The shareholders filed a petition for certiorari in which they made three main arguments: (1) the Seventh Circuit’s opinion conflicted with the decisions of three other circuits; (2) the decision was wrong on the merits; and (3) the proliferation and popularity of mutual funds make this an important issue for consideration.  In its brief in opposition, Harris Associates countered that even if the Seventh Circuit disapproved of Gartenberg, it adopted a substantially identical standard that will lead to identical results.  Further, the issue is largely academic and has been infrequently litigated, with uniform results.  The Court granted certiorari on March 9, 2009.

Merits Arguments

Both petitioners and respondent grasp for the Gartenberg mantle, with each side emphasizing different phrases from the holding.  Petitioners focus on the Second Circuit’s use of “arm’s-length bargaining,” while respondent argues that the court’s use of “so disproportionate” essentially created a threshold for Section 36(b) violations that shareholders here did not meet.

In their brief on the merits, petitioners argue that by adopting a “fiduciary duty” standard in 1970, Congress infused the provision with the common law significance of the term “fiduciary duty.”  Drawing an analogy to the law of trusts, petitioners argue that this duty requires the investment adviser to: (1) provide full and accurate disclosure of all material facts related to the transaction; and (2) ensure that the transaction is fair to the shareholders.  In petitioners’ view, Gartenberg captured this fundamental concern for fairness, but subsequent applications of the decision have improperly untethered the holding from its original meaning.  In particular, courts have erroneously discounted evidence that advisers charge much higher fees to their “captive” clients (that is, shareholders – like petitioners – in mutual funds created and managed by the same advisers) than they charge to their independent investors.  Moreover, when properly interpreted, the “fiduciary duty” in Section 36(b) should include not only the amount of the fees in question, but also the disclosure requirements.  Thus, the Seventh Circuit decision is far afield from the common-law underpinnings of Section 36(b) because it considers the board’s approval of the fees as dispositive and ignores Congressional intent.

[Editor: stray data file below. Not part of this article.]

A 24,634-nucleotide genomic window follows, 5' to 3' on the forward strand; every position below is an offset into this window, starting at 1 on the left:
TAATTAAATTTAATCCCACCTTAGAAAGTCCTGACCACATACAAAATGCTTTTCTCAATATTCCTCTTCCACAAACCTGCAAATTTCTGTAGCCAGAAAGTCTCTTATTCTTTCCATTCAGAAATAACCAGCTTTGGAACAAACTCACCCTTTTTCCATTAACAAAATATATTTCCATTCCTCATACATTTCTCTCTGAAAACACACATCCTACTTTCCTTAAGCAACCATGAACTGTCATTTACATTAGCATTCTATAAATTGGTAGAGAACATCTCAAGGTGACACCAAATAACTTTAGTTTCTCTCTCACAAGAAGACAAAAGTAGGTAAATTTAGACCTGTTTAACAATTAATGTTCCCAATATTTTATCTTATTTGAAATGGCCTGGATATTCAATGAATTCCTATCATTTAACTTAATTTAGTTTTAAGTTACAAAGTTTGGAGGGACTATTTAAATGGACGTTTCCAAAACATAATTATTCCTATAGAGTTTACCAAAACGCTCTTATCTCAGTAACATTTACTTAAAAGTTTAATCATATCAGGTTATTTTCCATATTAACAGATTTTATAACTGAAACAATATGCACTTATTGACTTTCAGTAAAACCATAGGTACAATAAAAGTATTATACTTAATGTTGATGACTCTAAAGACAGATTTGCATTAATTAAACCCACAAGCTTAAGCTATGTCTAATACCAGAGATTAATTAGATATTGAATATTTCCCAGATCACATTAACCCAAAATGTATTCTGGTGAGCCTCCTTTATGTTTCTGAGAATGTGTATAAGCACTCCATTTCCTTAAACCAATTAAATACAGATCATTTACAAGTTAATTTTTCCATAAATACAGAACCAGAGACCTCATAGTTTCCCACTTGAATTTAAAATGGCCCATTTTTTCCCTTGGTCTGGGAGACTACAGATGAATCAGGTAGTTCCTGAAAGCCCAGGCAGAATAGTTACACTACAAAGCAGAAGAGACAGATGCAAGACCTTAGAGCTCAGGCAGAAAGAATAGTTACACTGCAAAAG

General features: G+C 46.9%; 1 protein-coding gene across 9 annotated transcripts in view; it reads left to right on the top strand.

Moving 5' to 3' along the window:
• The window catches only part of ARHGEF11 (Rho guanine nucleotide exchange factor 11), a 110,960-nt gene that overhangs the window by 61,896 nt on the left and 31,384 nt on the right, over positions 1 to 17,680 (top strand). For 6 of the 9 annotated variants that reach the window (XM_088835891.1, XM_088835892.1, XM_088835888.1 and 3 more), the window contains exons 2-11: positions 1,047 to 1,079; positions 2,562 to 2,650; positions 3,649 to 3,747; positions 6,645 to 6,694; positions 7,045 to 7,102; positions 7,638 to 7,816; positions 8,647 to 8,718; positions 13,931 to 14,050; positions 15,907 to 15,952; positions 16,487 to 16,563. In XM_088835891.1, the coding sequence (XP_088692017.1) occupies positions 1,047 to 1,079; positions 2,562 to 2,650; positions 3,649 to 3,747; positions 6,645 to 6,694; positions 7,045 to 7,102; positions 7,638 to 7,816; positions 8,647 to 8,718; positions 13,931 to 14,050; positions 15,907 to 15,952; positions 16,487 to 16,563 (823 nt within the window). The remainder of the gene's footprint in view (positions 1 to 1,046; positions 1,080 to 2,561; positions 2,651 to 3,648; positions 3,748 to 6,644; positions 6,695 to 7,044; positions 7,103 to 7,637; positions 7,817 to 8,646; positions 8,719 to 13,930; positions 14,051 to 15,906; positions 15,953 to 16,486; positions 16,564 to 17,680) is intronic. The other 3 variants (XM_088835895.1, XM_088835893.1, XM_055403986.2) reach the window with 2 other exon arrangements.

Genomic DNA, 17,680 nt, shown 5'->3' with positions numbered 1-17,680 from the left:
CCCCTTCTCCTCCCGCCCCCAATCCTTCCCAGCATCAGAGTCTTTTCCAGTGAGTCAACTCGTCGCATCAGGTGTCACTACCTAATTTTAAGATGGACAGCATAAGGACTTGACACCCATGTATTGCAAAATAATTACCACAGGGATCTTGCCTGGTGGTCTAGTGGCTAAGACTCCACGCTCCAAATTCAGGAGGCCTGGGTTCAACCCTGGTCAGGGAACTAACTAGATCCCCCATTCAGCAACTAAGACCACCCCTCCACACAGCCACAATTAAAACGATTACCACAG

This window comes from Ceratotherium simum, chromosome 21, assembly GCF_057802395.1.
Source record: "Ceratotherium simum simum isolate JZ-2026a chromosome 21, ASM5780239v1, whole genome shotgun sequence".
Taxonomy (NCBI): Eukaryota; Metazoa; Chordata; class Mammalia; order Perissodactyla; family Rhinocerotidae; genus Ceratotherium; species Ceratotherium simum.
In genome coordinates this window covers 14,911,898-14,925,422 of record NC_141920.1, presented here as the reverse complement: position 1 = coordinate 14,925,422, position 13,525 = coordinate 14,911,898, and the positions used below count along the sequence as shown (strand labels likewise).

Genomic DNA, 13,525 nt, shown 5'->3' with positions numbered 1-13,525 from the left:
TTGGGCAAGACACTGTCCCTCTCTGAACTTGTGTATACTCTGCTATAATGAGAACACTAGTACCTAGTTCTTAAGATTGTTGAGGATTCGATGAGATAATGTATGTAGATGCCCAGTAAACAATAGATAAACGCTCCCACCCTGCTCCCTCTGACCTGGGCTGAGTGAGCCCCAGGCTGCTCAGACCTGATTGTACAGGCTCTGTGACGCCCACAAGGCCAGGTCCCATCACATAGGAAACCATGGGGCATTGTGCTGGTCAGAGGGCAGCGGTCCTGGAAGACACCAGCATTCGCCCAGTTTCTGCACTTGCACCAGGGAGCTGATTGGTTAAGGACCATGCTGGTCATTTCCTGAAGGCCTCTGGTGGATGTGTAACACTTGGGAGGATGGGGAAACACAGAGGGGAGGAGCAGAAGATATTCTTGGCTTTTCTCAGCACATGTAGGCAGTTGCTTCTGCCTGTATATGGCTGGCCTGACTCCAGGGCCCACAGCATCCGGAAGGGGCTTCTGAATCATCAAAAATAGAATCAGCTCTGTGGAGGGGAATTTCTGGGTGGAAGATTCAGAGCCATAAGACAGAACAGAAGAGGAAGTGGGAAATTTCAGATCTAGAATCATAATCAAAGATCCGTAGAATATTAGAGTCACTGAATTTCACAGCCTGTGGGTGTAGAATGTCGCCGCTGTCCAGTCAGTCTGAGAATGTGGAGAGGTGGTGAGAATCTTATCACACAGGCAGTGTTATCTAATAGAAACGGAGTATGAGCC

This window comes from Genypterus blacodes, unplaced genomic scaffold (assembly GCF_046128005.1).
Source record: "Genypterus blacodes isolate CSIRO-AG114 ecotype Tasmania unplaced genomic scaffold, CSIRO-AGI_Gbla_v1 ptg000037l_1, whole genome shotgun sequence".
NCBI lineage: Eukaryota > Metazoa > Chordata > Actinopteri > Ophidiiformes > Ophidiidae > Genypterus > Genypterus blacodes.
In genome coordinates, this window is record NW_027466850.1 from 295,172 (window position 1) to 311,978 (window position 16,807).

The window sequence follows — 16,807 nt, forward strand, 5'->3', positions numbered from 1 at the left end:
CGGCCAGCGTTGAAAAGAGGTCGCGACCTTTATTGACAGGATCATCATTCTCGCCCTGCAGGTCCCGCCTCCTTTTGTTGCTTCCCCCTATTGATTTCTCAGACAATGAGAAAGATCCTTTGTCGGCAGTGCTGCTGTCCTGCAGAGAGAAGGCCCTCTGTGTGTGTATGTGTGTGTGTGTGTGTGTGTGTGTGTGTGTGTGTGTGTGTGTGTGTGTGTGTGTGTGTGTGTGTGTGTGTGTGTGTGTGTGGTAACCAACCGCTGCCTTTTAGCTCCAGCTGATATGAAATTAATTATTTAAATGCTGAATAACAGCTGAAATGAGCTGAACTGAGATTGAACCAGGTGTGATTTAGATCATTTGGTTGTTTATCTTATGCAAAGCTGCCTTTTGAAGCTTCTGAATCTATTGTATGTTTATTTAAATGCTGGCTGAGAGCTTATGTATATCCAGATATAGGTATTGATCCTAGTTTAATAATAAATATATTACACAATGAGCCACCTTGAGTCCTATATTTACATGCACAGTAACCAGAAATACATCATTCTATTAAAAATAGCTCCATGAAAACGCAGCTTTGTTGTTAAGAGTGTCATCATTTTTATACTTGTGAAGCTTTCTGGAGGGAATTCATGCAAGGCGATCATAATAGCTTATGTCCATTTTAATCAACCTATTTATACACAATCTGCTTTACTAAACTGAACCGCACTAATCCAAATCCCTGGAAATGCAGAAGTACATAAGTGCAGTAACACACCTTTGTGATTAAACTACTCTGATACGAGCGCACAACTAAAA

Harris Associates argues that under Gartenberg, a breach of “fiduciary duty” can only be triggered by a disproportionately large fee structure; moreover, in enacting Section 36(b)’s “fiduciary duty” standard, Congress in fact rejected precisely the type of “reasonableness” standard now embraced by petitioners. Other features of the ICA – such as its requirement that the plaintiff prove the breach of duty and the important role played by independent boards – reflect this balance.  Harris attacks petitioners’ emphasis on the fact that lower fees are often charged to independent clients, explaining that such fee structures reflect disparate services, not market inefficiencies.  Further, because the duty in Section 36(b) is explicitly tied to “the receipt of compensation,” it cannot be triggered (as petitioners contend) in cases in which the negotiation process may have been imperfect, but the resulting adviser fees were not disproportionately large.  By contrast, petitioners’ interpretation of the text would result in increased litigation.

In essence, this case boils down to a fundamental disagreement over the efficacy of the mutual fund market protecting “captive” investors from exorbitant fees.  The conservative members of the Court could graft Chief Judge Easterbrook’s markets-based approach onto Gartenberg, although it is worth noting that the Seventh Circuit decision was argued on September 10, 2007 – before the financial meltdown that left many investors scrambling.  Additionally, the United States has filed an amicus brief supporting petitioners that specifically casts doubt on the ability of the market to regulate fees.